The concept of multiple distinct molecular states represented by spheres allowed us to steal the key prize of information theory for use in molecular biology, namely the channel capacity theorem (23). Restating the channel capacity theorem as a `molecular machine capacity theorem', we see that because they are able to change and adapt through Darwinian evolution, biological states of molecules may become as distinct as necessary to reduce error to a level acceptable for robust survival. The molecular machine capacity theorem implies that if a system is to approach capacity it must do so by creating appropriate codes (27). So the discovery reported in this paper of 70% efficiencies leads to the additional discovery that molecular states not only can (by the molecular machine capacity theorem) but actually do evolve codes to become as distinct as necessary for survival.
Intramural Research Program of the National Institutes of Health; National Cancer Institute; Center for Cancer Research. Funding for open acess charge: National Cancer Institute.
Conflict of interest statement. None declared.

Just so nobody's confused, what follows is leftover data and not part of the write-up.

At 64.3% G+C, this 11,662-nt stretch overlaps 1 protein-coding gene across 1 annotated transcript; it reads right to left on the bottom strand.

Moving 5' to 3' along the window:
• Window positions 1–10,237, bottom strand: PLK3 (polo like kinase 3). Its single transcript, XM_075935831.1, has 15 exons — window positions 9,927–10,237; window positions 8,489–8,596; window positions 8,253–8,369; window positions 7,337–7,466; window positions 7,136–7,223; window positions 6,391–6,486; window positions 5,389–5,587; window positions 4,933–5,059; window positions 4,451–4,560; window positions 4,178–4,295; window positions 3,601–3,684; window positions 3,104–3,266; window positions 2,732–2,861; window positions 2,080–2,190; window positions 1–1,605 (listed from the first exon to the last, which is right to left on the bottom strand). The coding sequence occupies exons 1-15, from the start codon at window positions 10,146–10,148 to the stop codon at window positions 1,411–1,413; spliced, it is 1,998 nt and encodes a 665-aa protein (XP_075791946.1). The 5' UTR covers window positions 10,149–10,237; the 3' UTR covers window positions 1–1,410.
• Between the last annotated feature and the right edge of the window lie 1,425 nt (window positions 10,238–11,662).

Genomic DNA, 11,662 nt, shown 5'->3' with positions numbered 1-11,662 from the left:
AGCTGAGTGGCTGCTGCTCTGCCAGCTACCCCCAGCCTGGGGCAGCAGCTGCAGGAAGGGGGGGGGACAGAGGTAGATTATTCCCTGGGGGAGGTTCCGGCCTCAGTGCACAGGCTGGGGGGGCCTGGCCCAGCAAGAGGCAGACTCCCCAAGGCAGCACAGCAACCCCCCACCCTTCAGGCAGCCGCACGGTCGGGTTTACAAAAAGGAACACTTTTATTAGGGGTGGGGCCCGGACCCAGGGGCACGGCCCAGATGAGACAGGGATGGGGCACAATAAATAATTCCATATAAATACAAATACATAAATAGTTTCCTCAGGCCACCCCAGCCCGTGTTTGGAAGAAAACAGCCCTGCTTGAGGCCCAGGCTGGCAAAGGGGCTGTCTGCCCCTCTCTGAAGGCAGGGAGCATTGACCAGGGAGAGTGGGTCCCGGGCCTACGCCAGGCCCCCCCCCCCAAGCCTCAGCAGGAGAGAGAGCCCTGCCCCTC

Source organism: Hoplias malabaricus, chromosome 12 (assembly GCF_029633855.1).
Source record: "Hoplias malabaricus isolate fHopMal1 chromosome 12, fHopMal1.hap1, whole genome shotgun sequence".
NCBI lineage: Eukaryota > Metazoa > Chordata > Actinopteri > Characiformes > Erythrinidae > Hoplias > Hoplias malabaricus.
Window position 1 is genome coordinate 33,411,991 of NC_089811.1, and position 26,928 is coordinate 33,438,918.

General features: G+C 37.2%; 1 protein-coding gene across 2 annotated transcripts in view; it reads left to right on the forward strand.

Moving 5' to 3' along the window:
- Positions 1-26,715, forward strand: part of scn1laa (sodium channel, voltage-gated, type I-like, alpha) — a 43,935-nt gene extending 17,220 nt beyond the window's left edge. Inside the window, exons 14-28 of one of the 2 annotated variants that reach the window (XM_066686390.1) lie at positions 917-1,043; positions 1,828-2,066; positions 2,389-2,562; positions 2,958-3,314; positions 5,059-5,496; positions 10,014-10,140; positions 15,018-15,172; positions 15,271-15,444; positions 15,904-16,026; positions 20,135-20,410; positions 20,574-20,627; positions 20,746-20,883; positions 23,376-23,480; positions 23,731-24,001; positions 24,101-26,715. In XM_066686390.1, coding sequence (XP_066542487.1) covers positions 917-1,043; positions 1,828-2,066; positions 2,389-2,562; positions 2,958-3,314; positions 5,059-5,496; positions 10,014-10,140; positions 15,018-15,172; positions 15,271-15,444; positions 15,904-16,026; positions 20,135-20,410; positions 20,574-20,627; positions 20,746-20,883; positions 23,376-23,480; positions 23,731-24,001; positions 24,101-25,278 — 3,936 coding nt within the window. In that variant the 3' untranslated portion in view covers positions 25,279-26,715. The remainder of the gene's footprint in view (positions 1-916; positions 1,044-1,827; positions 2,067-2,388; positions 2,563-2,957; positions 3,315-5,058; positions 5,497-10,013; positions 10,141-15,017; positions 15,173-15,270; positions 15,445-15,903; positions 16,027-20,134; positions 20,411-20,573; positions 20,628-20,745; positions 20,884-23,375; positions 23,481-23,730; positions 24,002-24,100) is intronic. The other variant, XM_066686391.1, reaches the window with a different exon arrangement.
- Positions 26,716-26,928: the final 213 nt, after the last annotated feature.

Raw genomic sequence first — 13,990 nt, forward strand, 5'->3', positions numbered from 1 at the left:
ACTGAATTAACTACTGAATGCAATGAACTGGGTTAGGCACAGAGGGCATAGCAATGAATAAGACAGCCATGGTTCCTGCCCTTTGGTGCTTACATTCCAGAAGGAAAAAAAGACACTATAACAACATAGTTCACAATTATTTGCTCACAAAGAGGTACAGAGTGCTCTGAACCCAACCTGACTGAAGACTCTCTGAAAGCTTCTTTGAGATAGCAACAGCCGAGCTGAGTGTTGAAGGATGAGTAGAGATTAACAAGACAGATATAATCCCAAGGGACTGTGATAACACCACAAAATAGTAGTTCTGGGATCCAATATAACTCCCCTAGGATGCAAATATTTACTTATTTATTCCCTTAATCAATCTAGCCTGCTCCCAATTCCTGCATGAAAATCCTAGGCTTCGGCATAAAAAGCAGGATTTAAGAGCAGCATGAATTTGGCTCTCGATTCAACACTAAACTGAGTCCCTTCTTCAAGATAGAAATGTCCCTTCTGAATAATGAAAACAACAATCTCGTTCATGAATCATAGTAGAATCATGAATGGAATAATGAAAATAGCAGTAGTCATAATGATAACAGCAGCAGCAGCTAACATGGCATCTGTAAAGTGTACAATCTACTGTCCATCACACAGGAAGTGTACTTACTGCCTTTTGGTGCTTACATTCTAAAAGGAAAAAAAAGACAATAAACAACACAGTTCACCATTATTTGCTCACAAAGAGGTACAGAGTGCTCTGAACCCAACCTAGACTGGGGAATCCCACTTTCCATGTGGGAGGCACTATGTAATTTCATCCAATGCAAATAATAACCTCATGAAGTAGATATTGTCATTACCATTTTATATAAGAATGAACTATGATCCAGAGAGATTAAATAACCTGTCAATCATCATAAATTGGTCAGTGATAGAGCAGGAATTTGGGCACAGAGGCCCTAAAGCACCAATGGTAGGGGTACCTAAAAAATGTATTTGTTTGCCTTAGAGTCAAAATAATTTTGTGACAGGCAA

I thank Herbert A. Schneider (1922–2009) for continuous encouragement, and John Spouge, Martin Bier, Ilya Lyakhov, Danielle Needle, Peyman Khalichi, Carrie Paterson, Ryan Shultzaberger, Amar Klar, Peter Lemkin, Barry Zeeberg, Peter Rogan, Lynn Bayer, Zehua Chen, Blake Sweeney, Bert Gold, John Garavelli, Sorina Eftim, Mikhail Kashlev and Alex Mitrophanov for useful discussions and comments on the manuscript, and Peter Thomas and Hong Qian for pointing out the Ornstein-Uhlenbeck process to me.
In this Appendix we present an alternative geometric diagram that leads to a simple proof for why Py/Ny>1. The derivation depends on several observations about the high dimensional spheres used to model molecular states.